There were several breakthrough moments in Texas. Gar remembers “Powerkick” being one such moment.

“It was one of the first songs we developed a real feel for. The demo was fast and upbeat. We brought it down to this big, low, slow, 64 bpm (groove)… real thick and fat. The four of us were in the room jamming it and as soon as that happened Ted freaked out! ‘I just got a glimpse of how perfect this could be!”- Gar, TRM

Mal remembers ‘In A Heartbeat’ being another pivotal moment in the making of the album.

“In A Heartbeat was another song to define the essence of the album both sonically and lyrically, the intro and the opening lyric opened up the forum for what was to come”. – Mal, TRM

 It won’t change if we don’t change it,

– Heartbeat, Ghosts

Gerry remembers ‘Skull And Crossbones’ and ‘Turn On The Lights’ as being big breakthroughs for the album;

Ted brought ‘Skull And Crossbones’ to the table and ‘Turn On The Lights’ was another song gifted to us by Kath Williams that really tied into the whole fabric of what ‘Ghosts’ is. Gerry, TRM

JPR remembers ‘Our Time’ and ‘Changeling’ being the breakthrough songs for him:

“Our time’ and ‘Changeling’ are two of my favourites on the album, they feel like a real link from our previous three albums to this album. They’re belters and for me really define who we are as a band.” JPR, TRM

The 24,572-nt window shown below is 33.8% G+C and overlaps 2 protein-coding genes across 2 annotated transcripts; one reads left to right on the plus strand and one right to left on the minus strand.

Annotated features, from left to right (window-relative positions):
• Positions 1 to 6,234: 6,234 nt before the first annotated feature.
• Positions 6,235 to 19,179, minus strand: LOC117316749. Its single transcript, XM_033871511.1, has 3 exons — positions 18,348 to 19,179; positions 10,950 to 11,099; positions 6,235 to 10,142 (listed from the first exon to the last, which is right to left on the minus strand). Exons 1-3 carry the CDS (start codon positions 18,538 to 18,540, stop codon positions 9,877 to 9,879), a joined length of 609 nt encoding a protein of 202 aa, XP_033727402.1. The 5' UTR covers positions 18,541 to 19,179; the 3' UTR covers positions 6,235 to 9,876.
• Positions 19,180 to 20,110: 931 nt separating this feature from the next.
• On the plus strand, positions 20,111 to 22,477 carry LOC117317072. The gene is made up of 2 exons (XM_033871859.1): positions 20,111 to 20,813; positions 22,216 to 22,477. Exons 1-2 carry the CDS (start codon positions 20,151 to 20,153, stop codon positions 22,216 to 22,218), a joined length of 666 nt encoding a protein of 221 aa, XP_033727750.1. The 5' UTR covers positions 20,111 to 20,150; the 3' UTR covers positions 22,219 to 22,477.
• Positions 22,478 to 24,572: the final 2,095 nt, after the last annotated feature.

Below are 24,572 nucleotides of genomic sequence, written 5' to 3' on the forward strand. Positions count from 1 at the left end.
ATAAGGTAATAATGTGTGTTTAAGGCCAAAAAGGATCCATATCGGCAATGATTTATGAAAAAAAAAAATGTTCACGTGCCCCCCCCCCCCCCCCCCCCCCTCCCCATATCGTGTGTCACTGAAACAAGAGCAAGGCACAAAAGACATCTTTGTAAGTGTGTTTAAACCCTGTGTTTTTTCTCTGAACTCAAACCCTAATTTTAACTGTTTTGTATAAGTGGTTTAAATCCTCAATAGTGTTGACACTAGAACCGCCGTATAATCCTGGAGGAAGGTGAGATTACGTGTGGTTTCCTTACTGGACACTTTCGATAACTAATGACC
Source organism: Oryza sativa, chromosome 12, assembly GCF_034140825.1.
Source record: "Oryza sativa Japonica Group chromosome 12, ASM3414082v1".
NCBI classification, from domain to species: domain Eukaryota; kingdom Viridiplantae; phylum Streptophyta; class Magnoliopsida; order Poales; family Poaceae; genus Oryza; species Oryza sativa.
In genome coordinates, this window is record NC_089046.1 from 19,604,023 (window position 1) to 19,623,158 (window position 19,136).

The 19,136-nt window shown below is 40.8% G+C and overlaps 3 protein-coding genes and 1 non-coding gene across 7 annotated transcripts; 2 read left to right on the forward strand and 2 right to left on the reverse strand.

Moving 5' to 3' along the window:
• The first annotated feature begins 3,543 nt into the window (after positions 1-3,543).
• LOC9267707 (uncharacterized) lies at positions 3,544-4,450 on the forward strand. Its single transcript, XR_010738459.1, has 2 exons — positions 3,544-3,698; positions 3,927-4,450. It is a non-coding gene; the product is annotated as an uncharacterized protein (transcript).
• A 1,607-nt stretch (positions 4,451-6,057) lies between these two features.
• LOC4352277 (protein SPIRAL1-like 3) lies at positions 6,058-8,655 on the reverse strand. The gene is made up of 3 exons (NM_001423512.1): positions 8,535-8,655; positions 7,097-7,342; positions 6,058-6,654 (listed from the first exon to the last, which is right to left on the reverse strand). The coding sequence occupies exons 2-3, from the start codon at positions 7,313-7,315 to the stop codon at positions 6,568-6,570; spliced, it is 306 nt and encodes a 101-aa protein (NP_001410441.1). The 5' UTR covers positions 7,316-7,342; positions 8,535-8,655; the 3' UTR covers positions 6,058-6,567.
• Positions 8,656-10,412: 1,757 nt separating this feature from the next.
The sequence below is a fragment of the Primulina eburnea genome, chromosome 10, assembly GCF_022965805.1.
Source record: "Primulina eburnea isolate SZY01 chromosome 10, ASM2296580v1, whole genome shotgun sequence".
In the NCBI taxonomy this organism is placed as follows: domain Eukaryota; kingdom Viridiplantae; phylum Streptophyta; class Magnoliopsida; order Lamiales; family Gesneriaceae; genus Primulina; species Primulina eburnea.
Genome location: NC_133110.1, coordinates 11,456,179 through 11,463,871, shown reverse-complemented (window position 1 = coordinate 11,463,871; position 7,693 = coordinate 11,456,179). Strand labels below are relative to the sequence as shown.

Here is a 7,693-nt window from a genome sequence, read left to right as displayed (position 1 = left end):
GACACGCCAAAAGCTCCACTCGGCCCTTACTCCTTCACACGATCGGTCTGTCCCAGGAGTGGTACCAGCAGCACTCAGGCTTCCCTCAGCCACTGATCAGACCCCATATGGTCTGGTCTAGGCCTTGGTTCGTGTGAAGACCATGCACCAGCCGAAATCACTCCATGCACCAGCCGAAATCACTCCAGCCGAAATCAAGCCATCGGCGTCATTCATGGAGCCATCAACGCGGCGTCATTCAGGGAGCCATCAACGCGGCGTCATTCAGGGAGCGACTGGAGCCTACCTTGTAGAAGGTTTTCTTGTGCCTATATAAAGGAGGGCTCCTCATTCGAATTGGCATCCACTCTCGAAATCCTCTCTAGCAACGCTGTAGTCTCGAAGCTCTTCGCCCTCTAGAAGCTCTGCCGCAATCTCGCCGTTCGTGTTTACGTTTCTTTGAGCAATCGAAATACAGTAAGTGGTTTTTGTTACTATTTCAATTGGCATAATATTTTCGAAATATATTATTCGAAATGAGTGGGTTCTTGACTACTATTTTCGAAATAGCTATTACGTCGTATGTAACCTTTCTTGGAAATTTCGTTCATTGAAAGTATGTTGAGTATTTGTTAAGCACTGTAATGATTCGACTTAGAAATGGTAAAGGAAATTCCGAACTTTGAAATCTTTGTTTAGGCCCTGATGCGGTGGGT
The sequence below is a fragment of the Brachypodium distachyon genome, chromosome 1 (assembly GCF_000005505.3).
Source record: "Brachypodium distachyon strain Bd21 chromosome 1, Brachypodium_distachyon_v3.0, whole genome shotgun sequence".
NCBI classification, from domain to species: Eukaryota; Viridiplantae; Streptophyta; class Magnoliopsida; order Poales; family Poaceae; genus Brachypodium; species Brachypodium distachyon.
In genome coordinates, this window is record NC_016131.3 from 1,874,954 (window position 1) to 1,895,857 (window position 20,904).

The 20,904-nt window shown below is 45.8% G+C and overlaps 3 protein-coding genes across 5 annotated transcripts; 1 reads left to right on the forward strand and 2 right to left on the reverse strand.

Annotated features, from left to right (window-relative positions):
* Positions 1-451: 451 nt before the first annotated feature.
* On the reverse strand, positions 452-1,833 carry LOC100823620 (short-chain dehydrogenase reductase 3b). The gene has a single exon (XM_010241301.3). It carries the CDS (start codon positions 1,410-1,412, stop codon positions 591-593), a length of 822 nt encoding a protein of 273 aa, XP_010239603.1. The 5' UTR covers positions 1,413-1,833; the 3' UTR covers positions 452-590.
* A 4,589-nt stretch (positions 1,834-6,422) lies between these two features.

Tear your pillars down, it’s our time now,

– Our time, Ghosts

From the depths of the desert, surrounded by the spirits of the Tigua, the band sensed they were walking with ghosts, the same ghosts that sang from the Avonbeg river and haunted the waves that crashed upon the shore at Rossbeigh.

The final track on the record is inspired by a poem that Gar’s grandmother wrote for his grandfather on the night before they were married in 1946. When Gar played the song to his Dad, he filled up with emotion on hearing his mother’s poem brought to life.

The song, like the poem is both heartbreaking and unusual – it doesn’t feel or sound like anything else the band has ever done. They stay true to the poem by using the exact words in the chorus, whilst building out the story in the verses. The tin-whistle solo, played by JPR, adds an old-time, Irish feel to the song.

It’s an emotional listen and the perfect bookend for a concept album that opens up conversations that span the generations.

The Riptide Movement are four lifelong friends from Lucan about to release their first American-recorded album.

There is an authenticity in everything they do. It permeates their sound and defines their approach.

They are dreamers with a plan, on the journey of a lifetime.

This is special.

The Riptide Movement use D’Addario Strings and plectrums, Planet Waves Leads and Evans drum heads. For more information visit: